Popular Mechanics, Raymond Carver: Summary, Analysis & Themes

‘Popular Mechanics’ is one of Raymond Carver’s shortest stories. It is also known by the alternative title ‘Little Things’. The story explores themes of domestic unhappiness and the breakdown of familial relationships.


  • The story begins with the third-person narrator describing the melting snow turning into dirty water and the approaching darkness, foreshadowing the conflict to come.
  • A husband is packing his bags, preparing to leave his wife after deciding their relationship is over.
  • The wife stands at the bedroom door, telling him she’s glad he’s leaving, but he does not respond.
  • She bursts into tears and picks up a picture of their baby from the bed before retreating to the living room with it.
  • The husband demands the photo back, but the wife tells him to finish packing and leave.
  • After packing, the husband goes to the living room, where the wife stands holding their baby in the kitchen doorway.
  • The husband demands custody of the baby, but the wife refuses, calling him crazy.
  • The baby starts crying, and the wife tries to keep the baby out of the husband’s reach, but he grabs the baby.
  • The parents struggle over the baby, knocking over a flowerpot in the process.
  • The husband manages to make the wife let go, and she screams as she loses her grip on the baby.
  • The story ends ambiguously, with the fate of the baby left unresolved as the narrator states that the ‘issue was decided’ in ‘this manner’.
  • Analysis

  • The story ends on an ambiguous note, leaving the fate of the baby open to interpretation.
  • Carver’s use of bland bureaucratic language (‘manner’, ‘issue’, ‘decided’) contrasts with the potentially dark outcome for the baby.
  • The story focuses on the conflict between the parents rather than the eventual fate of the baby.
  • Carver leaves room for readers to interpret and speculate on the story’s ending.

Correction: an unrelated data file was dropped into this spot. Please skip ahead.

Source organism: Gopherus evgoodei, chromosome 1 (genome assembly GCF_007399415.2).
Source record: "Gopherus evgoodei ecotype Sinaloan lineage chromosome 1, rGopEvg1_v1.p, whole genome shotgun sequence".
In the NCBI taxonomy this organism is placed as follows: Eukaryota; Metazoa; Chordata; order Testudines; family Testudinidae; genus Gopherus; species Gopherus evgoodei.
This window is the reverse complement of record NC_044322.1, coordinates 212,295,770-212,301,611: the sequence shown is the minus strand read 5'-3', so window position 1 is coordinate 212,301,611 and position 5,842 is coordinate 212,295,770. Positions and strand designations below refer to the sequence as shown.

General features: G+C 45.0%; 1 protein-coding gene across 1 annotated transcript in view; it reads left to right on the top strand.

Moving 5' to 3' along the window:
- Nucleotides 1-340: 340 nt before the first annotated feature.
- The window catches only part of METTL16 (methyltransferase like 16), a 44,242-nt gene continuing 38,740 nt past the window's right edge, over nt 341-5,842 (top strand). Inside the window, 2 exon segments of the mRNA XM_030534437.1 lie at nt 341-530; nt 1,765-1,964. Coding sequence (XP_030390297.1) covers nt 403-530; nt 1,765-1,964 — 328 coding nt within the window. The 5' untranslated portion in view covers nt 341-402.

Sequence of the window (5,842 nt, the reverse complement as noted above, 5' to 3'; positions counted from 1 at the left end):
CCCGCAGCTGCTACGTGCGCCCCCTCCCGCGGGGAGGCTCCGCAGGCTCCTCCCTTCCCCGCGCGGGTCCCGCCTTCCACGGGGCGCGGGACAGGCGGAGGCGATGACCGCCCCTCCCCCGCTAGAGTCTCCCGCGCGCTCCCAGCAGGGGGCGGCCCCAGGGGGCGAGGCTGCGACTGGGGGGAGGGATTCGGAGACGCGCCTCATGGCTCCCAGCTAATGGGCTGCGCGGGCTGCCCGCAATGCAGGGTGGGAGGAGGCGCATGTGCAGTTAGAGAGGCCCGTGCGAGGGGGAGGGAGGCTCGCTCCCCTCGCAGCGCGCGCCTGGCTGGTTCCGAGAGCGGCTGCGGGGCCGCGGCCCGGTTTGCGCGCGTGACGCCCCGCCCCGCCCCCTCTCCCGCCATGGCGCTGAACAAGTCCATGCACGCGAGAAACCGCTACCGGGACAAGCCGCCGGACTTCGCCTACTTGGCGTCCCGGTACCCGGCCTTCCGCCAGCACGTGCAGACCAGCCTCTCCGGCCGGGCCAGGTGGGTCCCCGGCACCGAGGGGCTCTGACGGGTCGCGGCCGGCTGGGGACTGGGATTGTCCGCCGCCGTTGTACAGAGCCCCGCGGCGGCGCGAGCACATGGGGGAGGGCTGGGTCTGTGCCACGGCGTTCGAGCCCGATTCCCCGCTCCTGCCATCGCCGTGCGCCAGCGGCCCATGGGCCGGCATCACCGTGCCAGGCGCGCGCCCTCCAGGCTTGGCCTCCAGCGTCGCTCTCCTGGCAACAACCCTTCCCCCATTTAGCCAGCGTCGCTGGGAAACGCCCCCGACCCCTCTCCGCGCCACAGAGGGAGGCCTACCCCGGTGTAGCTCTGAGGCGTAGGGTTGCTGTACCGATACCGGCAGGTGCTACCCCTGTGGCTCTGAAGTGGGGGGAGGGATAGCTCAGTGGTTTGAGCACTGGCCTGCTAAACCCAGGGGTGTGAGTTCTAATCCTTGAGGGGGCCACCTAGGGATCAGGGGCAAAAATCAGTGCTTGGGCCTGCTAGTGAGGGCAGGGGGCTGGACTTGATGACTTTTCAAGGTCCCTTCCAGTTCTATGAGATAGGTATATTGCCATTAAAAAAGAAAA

• The parents are unnamed, as is the baby, suggesting they represent broader types rather than individual characters.
  • The conflict between the parents highlights the selfishness and spite that can arise in familial breakdowns.
  • The Title

  • The story’s title has changed over time, each title offering different interpretations.
  • The original title, ‘Mine,’ highlights the possessiveness and ambiguity of ownership between the husband and wife.
  • The title ‘Little Things’ can be seen as either trivializing the events or highlighting the small objects that frame the couple’s life.
  • The most famous title, ‘Popular Mechanics,’ ironically references a magazine about domestic and technological topics, emphasizing the mechanical and routine nature of the conflict between the parents.
  • Final Thoughts

  • The story’s fundamental message is that selfishness leads people to desire things, including other human beings, not out of love but to deprive others of them.
  • The parents’ struggle over the baby reflects their dehumanization of the child to the level of a possession or object.
  • Carver illustrates this by first introducing the baby as a photograph, an object that symbolizes the baby’s transformation into a pawn in the parents’ conflict.
  • The husband’s desire to take the baby arises from his reaction to the wife’s possessiveness, not from genuine love or concern for the child.
  • Major Themes

    Theme Details
    Domestic Conflict The story centers on the intense and destructive conflict between the husband and wife, highlighting the breakdown of their relationship and the impact on their child.
    Possessiveness Both parents view the baby as a possession to be fought over, rather than a human being needing care and love.
    Ambiguity The story’s ending is left ambiguous, inviting readers to interpret the outcome and consider the implications of the parents’ actions.
    Dehumanization The parents’ struggle over the baby reduces the child to an object, reflecting their selfishness and inability to see the baby as an individual with needs and emotions.
    Irony The title ‘Popular Mechanics’ and the mundane language used to describe the conflict contrast sharply with the emotional and physical violence of the story, highlighting the irony of the situation.

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